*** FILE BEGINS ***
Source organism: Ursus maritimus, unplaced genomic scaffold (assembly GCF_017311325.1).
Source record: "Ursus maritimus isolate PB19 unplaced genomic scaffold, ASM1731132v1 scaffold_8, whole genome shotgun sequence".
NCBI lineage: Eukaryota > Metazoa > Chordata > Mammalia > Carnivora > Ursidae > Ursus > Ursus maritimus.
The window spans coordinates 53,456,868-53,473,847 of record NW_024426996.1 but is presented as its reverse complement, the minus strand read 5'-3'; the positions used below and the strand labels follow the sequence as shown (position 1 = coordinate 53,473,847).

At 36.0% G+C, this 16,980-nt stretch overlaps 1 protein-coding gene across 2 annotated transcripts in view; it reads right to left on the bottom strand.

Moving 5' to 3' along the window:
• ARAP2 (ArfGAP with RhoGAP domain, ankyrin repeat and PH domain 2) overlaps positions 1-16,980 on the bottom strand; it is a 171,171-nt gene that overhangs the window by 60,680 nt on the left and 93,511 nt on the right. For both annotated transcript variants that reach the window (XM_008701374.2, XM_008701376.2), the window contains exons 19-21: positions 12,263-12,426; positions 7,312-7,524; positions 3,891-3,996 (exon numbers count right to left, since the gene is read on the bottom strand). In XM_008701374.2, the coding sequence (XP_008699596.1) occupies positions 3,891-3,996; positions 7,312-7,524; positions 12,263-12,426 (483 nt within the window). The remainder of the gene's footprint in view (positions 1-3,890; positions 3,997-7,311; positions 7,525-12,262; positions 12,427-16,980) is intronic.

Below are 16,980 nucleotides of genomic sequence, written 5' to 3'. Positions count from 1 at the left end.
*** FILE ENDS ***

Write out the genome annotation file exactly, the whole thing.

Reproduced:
Source organism: Ursus maritimus, unplaced genomic scaffold (assembly GCF_017311325.1).
Source record: "Ursus maritimus isolate PB19 unplaced genomic scaffold, ASM1731132v1 scaffold_8, whole genome shotgun sequence".
NCBI lineage: Eukaryota > Metazoa > Chordata > Mammalia > Carnivora > Ursidae > Ursus > Ursus maritimus.
The window spans coordinates 53,456,868-53,473,847 of record NW_024426996.1 but is presented as its reverse complement, the minus strand read 5'-3'; the positions used below and the strand labels follow the sequence as shown (position 1 = coordinate 53,473,847).

At 36.0% G+C, this 16,980-nt stretch overlaps 1 protein-coding gene across 2 annotated transcripts in view; it reads right to left on the bottom strand.

Moving 5' to 3' along the window:
• ARAP2 (ArfGAP with RhoGAP domain, ankyrin repeat and PH domain 2) overlaps positions 1-16,980 on the bottom strand; it is a 171,171-nt gene that overhangs the window by 60,680 nt on the left and 93,511 nt on the right. For both annotated transcript variants that reach the window (XM_008701374.2, XM_008701376.2), the window contains exons 19-21: positions 12,263-12,426; positions 7,312-7,524; positions 3,891-3,996 (exon numbers count right to left, since the gene is read on the bottom strand). In XM_008701374.2, the coding sequence (XP_008699596.1) occupies positions 3,891-3,996; positions 7,312-7,524; positions 12,263-12,426 (483 nt within the window). The remainder of the gene's footprint in view (positions 1-3,890; positions 3,997-7,311; positions 7,525-12,262; positions 12,427-16,980) is intronic.

Below are 16,980 nucleotides of genomic sequence, written 5' to 3'. Positions count from 1 at the left end.